A post-election stock market rally helped winning equity managers top up their returns in Pensions & Investments' latest quarterly survey of mutual funds most used in defined contribution plans.
But with valuations stretched, equity and fixed-income managers alike said it will be tough to deliver in 2005 even half of their 2004 gains.
The Standard & Poor's 500 index jumped 9.2% in the past quarter, lifting the full-year gain to 10.9%. The top 50 equity mutual funds all outperformed the index, with one-year returns ranging from 11.2% to 25.7% for the year ended Dec. 31.
No single niche dominated the latest winner's circle, with value and growth, concentrated and diversified, small-, midcap and large-cap funds all rubbing elbows. While value funds logged the top three equity gains, the latest survey found Janus Capital Group and Putnam Investments — prominent growth shops that stumbled when the great bull market of the late 1990s imploded — each fielding a top-10 equity manager.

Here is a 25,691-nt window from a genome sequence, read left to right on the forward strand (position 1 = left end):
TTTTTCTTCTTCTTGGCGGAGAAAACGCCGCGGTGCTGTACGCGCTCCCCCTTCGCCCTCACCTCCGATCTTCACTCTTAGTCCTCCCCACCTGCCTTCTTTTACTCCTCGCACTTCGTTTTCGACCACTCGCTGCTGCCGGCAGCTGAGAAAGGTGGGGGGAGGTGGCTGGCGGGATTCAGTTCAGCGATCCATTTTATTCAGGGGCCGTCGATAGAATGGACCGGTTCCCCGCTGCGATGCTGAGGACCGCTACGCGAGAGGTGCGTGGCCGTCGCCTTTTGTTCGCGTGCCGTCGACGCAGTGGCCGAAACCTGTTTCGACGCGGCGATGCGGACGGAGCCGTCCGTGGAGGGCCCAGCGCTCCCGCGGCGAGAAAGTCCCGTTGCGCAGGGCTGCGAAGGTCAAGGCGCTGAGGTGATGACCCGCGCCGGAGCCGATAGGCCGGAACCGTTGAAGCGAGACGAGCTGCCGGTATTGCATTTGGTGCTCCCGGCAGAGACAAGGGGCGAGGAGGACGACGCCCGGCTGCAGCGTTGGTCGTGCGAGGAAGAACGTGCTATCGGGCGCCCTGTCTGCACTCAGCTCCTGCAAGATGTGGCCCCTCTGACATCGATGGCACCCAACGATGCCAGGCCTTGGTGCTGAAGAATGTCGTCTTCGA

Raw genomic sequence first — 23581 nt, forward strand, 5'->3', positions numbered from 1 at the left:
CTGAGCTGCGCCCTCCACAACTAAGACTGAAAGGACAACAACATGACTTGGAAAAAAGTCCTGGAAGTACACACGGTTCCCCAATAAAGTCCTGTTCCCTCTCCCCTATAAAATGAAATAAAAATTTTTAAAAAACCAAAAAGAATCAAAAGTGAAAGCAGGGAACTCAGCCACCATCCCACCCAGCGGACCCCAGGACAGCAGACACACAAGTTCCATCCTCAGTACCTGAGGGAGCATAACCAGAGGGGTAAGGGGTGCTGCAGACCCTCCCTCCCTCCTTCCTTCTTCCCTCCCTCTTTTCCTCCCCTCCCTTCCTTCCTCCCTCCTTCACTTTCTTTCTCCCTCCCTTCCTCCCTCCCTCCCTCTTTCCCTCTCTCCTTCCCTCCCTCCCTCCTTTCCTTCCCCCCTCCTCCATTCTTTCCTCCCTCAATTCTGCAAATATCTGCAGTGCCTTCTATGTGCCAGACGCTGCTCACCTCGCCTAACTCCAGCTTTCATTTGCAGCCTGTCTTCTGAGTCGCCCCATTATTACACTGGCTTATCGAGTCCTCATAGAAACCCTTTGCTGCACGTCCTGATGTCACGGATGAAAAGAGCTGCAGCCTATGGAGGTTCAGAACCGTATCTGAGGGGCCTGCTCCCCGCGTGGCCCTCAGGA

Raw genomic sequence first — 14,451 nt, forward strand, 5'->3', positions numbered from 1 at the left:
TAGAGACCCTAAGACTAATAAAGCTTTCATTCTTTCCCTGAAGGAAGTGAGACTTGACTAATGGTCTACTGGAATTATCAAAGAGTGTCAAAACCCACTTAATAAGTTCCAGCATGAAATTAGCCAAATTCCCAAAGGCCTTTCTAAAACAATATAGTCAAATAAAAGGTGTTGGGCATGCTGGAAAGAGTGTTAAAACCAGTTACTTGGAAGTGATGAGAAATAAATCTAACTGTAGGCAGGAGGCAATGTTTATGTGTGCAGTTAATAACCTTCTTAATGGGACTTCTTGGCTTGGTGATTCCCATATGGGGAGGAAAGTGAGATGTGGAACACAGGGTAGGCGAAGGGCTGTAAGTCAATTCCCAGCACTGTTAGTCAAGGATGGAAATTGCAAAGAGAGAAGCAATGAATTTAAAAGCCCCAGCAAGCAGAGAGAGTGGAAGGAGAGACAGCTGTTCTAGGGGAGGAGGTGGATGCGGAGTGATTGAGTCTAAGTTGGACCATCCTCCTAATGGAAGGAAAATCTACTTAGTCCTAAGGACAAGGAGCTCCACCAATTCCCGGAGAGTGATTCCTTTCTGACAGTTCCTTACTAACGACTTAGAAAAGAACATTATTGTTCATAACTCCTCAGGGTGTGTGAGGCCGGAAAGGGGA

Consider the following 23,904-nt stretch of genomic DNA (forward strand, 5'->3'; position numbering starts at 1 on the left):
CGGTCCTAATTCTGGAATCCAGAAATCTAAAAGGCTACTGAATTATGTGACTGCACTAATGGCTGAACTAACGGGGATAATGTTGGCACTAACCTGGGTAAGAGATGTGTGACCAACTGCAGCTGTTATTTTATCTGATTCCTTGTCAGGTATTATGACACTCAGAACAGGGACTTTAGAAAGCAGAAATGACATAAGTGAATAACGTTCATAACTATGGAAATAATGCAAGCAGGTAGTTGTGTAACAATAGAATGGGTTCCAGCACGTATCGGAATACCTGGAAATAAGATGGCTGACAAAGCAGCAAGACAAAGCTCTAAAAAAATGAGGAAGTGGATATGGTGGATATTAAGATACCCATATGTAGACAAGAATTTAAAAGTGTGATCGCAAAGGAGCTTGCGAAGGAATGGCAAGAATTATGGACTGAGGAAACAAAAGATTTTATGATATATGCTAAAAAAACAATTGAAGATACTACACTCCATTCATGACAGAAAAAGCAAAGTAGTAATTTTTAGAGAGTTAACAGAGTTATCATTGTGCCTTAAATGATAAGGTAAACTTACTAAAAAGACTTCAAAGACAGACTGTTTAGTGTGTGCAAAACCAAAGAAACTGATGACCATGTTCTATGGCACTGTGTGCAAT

"It's been a classic stock pickers' market," said Preston Athey, whose T. Rowe Price Small Cap Value fund posted the top equity 12-month return — 25.7% — for the second quarter running.
(Mr. Athey's fund also took top honors for the five-year period ended Dec. 31, with a compound annual return of 19.7% return. Second was the Fidelity Low Priced Stock fund, 19.4%, followed by the Lord Abbett Mid Cap Value fund, 18.3%; the Neuberger Berman Genesis fund, 17.7%; and the Ariel Fund, 16.8%.)
But the pickings, said Mr. Athey, have grown slim, perhaps especially in his segment of the market. If small-cap equity has grown to a sizable chunk of your portfolio, this might be the time to shift some money to sectors offering better value, including large-cap and midcap growth stocks, Mr. Athey said.